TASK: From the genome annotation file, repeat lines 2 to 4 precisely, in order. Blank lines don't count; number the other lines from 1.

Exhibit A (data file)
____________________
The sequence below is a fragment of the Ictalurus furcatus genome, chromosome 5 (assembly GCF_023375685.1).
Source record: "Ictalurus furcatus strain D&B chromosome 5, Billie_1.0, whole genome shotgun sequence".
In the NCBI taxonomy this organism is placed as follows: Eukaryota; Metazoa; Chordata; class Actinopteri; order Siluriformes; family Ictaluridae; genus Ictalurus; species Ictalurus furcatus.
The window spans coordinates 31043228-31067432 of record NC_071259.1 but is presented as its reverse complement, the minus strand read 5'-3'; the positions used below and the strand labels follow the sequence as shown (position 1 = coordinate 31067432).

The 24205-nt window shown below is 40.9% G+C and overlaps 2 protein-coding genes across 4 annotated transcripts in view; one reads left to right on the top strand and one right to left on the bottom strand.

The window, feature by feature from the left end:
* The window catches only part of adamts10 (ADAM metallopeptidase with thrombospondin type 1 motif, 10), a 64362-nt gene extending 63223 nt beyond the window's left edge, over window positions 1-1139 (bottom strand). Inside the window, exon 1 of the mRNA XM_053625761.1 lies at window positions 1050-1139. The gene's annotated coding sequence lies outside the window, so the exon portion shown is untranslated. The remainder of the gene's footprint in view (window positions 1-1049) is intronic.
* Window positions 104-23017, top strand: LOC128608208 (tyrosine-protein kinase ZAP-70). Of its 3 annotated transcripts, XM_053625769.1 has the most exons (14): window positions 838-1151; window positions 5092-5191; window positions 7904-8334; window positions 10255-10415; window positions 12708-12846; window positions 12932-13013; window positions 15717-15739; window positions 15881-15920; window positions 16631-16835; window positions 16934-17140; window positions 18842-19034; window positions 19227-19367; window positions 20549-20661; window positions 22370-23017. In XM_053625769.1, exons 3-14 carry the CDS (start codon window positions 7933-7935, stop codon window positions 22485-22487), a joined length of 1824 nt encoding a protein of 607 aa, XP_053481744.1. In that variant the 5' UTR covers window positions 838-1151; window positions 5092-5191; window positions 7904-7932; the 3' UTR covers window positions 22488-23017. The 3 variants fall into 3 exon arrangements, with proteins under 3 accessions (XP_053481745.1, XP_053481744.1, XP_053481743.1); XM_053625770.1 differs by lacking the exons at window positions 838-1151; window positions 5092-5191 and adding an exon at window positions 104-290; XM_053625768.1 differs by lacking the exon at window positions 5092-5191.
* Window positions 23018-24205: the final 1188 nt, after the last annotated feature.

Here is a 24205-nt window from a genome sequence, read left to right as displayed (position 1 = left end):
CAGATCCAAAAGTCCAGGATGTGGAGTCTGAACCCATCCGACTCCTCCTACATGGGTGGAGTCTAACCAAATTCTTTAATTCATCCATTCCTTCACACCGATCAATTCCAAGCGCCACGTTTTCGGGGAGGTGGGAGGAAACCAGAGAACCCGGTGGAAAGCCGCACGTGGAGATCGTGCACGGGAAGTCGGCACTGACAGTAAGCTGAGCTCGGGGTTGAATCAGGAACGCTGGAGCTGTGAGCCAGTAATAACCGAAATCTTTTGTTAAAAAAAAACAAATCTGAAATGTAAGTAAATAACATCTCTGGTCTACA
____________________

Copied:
Source record: "Ictalurus furcatus strain D&B chromosome 5, Billie_1.0, whole genome shotgun sequence".
In the NCBI taxonomy this organism is placed as follows: Eukaryota; Metazoa; Chordata; class Actinopteri; order Siluriformes; family Ictaluridae; genus Ictalurus; species Ictalurus furcatus.
The window spans coordinates 31043228-31067432 of record NC_071259.1 but is presented as its reverse complement, the minus strand read 5'-3'; the positions used below and the strand labels follow the sequence as shown (position 1 = coordinate 31067432).